‘Do It All Over Again’ I wrote with Chris Young who produced it. Sometimes I co-write, sometimes I do it myself. I’ve been lucky enough to work with producers I’ve always wanted to work with. I went and gave it my all and done some really cool sessions. I love that. I wrote on my own until I was 16 (then) what I wanted to do was get someone else in, someone with a different viewpoint so we can bounce off each other. It’s better, it’s personal preference, but even if it’s not a songwriter then a producer, someone who can say, that sucks, or say, what if you swap that with that.
Over 100 songs were written for your debut album but what makes a good Elyar Fox song?
One that is always in the back of your head. A monster hook. It depends… There’s what’s a great song as in, what’s a good single or pop song? Then there what’s a great song that means a lot to you? The album is kind of half and half. I call it a triangle of sounds in a circle of pop. It’s deep, but I’m a deep kind of guy (laughs). It’s got a clubby side to it, then it’s got an organic side, which I didn’t even notice was happening, a lot of acoustic and live drums. And there’s the edgier side, which is more rock. One of the singles coming up has an awesome guitar solo in it. I love all music.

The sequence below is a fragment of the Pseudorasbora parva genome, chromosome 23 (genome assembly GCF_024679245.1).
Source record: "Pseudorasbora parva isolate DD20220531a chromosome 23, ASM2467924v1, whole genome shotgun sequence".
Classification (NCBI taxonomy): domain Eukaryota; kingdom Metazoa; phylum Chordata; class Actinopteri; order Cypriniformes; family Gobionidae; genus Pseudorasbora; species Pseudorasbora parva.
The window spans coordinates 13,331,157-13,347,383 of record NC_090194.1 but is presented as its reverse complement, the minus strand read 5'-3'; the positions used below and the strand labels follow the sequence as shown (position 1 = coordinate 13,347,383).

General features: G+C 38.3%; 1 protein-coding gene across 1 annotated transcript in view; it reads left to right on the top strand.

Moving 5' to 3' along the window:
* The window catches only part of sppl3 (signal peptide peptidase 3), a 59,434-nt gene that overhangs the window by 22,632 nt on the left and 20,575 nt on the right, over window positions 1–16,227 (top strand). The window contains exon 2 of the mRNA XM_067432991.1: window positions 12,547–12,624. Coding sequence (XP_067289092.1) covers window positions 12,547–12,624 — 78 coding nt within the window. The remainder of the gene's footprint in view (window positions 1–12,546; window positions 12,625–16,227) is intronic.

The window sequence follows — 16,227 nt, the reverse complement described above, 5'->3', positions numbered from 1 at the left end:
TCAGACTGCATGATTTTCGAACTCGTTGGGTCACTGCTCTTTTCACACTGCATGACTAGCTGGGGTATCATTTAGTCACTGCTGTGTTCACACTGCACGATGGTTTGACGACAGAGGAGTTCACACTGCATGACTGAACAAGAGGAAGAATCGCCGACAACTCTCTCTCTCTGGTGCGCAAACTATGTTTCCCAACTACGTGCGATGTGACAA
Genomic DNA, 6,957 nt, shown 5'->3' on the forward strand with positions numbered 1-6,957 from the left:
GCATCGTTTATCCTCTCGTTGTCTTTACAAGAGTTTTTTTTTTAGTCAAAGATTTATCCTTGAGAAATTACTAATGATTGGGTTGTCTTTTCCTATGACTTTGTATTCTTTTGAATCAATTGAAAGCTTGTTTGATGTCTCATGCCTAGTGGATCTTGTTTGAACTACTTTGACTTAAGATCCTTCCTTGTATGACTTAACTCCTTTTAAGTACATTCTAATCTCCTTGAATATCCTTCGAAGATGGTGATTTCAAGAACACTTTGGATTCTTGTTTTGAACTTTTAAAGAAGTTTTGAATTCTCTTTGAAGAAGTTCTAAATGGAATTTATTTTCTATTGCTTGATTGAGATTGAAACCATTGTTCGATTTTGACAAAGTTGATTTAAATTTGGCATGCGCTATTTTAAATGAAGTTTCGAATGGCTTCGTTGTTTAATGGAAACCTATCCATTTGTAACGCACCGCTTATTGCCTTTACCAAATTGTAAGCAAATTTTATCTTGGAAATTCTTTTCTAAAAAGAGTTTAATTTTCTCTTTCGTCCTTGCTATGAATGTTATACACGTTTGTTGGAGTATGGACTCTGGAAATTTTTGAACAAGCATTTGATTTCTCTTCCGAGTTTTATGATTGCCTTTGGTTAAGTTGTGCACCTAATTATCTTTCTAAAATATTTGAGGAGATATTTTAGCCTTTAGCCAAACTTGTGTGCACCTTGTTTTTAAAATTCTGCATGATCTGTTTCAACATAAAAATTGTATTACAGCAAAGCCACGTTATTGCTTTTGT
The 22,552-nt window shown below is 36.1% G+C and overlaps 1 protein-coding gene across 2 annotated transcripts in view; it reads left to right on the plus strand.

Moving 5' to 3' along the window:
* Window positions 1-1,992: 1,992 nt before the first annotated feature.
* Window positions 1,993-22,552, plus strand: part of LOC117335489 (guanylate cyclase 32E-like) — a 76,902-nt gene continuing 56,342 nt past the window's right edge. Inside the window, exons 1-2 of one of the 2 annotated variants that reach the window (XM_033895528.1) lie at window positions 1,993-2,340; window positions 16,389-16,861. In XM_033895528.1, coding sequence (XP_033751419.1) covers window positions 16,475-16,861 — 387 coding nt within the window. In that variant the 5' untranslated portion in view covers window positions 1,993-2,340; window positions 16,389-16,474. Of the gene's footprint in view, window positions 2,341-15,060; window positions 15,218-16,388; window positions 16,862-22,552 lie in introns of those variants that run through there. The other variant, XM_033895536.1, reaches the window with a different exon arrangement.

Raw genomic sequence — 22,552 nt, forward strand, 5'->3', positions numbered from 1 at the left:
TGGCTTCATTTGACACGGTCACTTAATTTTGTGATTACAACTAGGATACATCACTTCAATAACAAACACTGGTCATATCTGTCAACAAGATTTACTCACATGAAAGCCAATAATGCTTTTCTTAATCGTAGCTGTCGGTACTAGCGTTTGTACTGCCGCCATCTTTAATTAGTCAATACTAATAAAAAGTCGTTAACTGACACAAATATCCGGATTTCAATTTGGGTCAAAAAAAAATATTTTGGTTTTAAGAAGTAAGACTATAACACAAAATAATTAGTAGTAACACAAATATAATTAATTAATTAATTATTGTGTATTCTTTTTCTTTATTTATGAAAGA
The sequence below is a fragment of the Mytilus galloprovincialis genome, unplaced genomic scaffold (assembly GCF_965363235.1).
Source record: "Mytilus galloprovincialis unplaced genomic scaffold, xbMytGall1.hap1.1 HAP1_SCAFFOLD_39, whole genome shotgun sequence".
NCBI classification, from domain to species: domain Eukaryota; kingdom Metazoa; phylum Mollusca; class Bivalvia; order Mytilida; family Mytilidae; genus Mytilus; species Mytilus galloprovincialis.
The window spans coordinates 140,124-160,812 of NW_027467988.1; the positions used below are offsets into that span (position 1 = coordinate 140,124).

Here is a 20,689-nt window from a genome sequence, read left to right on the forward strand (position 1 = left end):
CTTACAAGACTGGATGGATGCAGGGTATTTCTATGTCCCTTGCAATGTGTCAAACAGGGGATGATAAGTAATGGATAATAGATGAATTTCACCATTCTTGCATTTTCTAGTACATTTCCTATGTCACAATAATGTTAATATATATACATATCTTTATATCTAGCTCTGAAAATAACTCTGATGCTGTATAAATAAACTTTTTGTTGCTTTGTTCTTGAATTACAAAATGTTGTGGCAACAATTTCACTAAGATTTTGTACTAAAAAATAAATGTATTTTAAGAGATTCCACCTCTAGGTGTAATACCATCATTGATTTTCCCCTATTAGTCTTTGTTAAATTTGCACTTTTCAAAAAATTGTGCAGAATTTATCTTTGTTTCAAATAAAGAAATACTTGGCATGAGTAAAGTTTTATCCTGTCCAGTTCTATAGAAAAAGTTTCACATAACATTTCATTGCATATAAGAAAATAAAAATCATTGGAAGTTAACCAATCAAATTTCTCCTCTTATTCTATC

With ‘Do It All Over Again’, I was in that session and I was meant to be chucking down some vocals on a song I wrote called ‘Colourblind’. But I was coming out of having a bad cold, so I went into the booth and started to sing and he was like, oh mate, this isn’t going to work. I was so bunged up, it sounded awful. So I came back into the room and we were like, shall we just write a song, and yeah, that song was an accident.
Can you sit down and focus on writing then or does it have to happen like that? A bit of a fateful moment?
I can, and some of the best songs I write on my own but I have this thing where I can’t finish it. I don’t finish anything.
You’re not a closer?